The widespread and elaborate use of new financial instruments among corporate entities and financial institutions requires justification. It faces the charge of increasing both the level and complexity of risk in the financial system under the pretext of reducing it. It is a prodigious user of management resources and IT. It obscures the integrity of the nature of the non-financial user.It is not mere academic argument to question the ethics of certain instruments. Both in the US and the UK certain (...) forms of financial instrument are deemed too risky to be used by all and sundry. Other forms of instrument may be banned outright, even though many financial professionals will be perfectly capable of measuring the risk involved. The force of this attack is recognized in the financial industry. One defence frequently put forward is similar to that of the National Rifle Association in the US about guns. It is the users, not the product, that are the problem. “One misconception is that derivatives are risky instruments that are used for speculation. It is more accurate to say that derivatives are instruments that can be used to alter risk profiles”. The mere fact of an instrument existing is no reason to use it. The biggest advocates of exotic options are bankers. Practising Treasurers spend much time seeking to distinguish between the fascinating idea which the bank’s rocket scientist wants to try, and the derivative that will genuinely benefit the company. The fact that many of these instruments are harmful or spurious does not mean they should be banned, but neither does the absence of a ban make them ethical.The ethical question to ask for the non-financial corporation has to do with the proper balance of courage and prudence. Will this instrument enable the company to carry out its proper task with more focus and self-awareness, or is it an attempt to neutralize the proper risks that we are paid to take? For financial corporations the inevitable presence of derivatives poses two issues. First, are they intrinsically valuable or simply so complicated that no client could use them and monitor the new exposures involved? Secondly, will the active management of our positions created by this activity result in a change in the nature of our business, and if so, has this been clearly communicated to the world around?On reading this again I am once more struck by a remark made to me by a clergyman long before I was ordained. “What is an ethical Treasurer?” One of the major challenges in the field of financial ethics is the development of an adequate, and clearly communicated, measure of the intrinsic ethics of finance.This paper is not arguing that derivatives are wrong, but that they are powerful, and power needs monitoring and controlling. The events of October 1987 are often referred to as the meltdown of the markets. My clear memory is of the whole executive board of directors standing in my office gazing in awe at a Topic Screen as waves of red chased across the screen. The use of nuclear metaphors was apt. A system that seemed safe had assumed a life of its own. There is little doubt that derivatives fuelled the reaction. (shrink)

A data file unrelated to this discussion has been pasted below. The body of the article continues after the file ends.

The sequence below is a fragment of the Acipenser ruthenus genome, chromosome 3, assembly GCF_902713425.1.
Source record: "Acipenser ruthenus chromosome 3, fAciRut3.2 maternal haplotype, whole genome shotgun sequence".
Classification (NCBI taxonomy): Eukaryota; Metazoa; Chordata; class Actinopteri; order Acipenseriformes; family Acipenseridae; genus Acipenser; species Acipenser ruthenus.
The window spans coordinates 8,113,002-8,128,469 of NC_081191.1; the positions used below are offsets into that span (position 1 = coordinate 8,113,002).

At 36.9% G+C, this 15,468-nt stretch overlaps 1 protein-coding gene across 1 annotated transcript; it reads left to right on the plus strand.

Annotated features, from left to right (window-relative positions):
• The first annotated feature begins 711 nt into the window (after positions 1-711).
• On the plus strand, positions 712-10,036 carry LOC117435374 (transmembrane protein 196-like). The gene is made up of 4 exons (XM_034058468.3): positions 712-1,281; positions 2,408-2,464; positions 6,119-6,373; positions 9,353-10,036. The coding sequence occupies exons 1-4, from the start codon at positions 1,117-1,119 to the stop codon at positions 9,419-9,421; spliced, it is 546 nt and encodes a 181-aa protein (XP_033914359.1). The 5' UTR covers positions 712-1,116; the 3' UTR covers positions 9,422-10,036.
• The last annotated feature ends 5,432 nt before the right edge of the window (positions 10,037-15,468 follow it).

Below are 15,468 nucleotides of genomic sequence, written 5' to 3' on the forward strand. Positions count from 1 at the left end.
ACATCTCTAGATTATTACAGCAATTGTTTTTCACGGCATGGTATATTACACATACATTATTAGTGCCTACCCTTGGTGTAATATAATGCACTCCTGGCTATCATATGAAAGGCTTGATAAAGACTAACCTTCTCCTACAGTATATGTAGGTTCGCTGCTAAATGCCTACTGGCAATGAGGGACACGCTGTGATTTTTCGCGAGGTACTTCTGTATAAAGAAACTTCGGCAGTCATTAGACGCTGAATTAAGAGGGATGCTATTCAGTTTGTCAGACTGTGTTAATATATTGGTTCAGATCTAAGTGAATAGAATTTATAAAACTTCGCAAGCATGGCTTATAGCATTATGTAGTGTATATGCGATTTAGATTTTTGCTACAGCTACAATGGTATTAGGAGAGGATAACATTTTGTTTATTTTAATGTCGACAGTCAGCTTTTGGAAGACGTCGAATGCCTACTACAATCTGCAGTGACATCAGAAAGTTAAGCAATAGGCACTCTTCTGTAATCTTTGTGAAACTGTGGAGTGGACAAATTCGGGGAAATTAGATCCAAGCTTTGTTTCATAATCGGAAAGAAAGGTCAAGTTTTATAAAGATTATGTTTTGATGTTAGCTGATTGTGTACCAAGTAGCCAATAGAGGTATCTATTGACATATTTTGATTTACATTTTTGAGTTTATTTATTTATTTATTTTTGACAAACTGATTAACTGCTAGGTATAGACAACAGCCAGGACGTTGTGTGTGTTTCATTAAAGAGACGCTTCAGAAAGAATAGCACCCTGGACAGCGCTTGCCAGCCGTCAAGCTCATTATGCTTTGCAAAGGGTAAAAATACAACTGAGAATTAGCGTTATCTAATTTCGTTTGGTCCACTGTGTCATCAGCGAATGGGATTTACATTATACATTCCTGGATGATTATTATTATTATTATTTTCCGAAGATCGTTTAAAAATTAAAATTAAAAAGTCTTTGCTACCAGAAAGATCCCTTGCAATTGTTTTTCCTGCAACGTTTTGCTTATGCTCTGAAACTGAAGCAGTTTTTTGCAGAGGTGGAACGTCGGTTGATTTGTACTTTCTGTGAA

Idealism, Pragmatism, and Feminism provides an account of the life and writings of Ella Lyman Cabot (1866-1934), a woman who received formal training, but not formal recognition, in the field of classical American philosophy. It highlights the themes of idealism, pragmatism and feminism as they emerged in the course of career as an educational reformer and ethicist that spanned nearly four decades. Cabot's writings, developed in graduate seminars at Harvard and Radcliffe at the turn of the century complement, and (...) in many cases anticipate, the thinking of the "fathers" of the American philosophical cannon: Charles Sanders Peirce, Josiah Royce, William James, and John Dewey. Her formal philosophical writing focuses on the concepts of growth, creativity, and the moral imagination—a fact that is especially interesting given that these concepts are developed by a woman who faced serious obstacles in her personal and intellectual development. Indeed, these concepts are not merely philosophical ideals, but practical tools that Ella Lyman Cabot used to negotiate the gender roles and intellectual marginalization that she faces at the turn of the century. The discipline of philosophy was very slow to incorporate the insights of women into its self-definition. An analysis of the writings of Ella Lyman Cabot reveals this point, but also the pointed ways in which she sought to express her genuinely creative insights. (shrink)